Initially, he hired an experienced Darkhad-tracker. With the help of him, a jeep, and some raw meat to lure the Darkhad to his patented Darkhad-trap, he set out on his mission. For days and days, he drove through the vast steppes of Mongolia without seeing a single Darkhad. Finally, about 500 miles south-west of Lake Baikal, a rogue Darkhad finally blundered into one of his patented raw-meat traps. Upon questioning, though, the revealed himself to be not a Darkhad, but simply a nomad traveling the desert. Disappointed and dejected, Bruce drove on. It was on the sixth day that he finally spotted a whole herd of Darhads traveling the vast, flat plain. They looked surprisingly human, and with gestures of friendship, quantities of raw meat and a cautionary flame thrower, Bruce slowly approached them, but returned with a rather surprised and embarrassed look after finding out that it was another group of scientists searching for the true meaning of transhumance. And while on the topic, the unfortunate reader has just read a whole paragraph leading to nothing, as the unfortunate reader still does not know the meaning of transhumance.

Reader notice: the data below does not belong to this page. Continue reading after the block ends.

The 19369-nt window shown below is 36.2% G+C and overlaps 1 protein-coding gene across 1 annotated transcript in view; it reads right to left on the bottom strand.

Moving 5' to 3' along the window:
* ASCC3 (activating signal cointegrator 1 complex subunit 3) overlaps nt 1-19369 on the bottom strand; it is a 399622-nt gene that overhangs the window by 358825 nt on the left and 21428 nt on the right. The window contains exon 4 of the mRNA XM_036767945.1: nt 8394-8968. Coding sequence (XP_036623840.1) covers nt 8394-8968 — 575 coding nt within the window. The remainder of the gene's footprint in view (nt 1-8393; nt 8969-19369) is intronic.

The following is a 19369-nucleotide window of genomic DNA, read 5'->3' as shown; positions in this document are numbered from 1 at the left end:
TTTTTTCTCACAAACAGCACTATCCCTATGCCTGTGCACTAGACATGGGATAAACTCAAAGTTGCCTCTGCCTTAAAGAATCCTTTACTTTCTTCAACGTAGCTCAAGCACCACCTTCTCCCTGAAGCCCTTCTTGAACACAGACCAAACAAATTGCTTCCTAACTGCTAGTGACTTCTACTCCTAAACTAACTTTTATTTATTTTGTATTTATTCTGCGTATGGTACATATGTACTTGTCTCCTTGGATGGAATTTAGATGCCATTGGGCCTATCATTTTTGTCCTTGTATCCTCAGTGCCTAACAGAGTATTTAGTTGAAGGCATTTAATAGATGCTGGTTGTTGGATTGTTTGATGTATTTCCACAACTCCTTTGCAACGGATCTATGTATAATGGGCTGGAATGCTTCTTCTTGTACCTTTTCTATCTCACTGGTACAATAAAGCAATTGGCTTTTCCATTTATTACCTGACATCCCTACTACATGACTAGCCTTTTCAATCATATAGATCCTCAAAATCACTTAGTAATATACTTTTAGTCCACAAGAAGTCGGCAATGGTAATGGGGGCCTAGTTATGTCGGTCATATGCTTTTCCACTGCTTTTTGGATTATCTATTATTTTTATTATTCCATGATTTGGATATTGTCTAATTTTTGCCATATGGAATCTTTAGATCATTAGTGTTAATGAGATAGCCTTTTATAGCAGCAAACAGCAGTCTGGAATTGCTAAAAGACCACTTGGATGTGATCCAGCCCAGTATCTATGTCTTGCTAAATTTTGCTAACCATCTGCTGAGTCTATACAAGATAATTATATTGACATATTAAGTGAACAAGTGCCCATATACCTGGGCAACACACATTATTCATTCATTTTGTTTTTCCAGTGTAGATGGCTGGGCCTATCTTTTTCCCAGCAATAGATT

edit Shamans in Darkhad society

Darhad society has three main pillars of existence: The Cow(or yak, for that matter), the funny hats with the flaps that go over the ears, and most importantly, the Shaman. Much has been researched about the Shaman, but not much has been found out. All that is known, though, is recorded here:

For those without comedic tastes, the so-called experts at Wikipedia think they have an article about Darkhad.
  1. A Shaman (or the Shamen, as the plural form is called), is a rare phenomenon that one can occasionally come across when visiting the Darkhad. They usually inhabit lone tents that from any given point take a whole days journey to approach, thus making transport there highly inconvenient.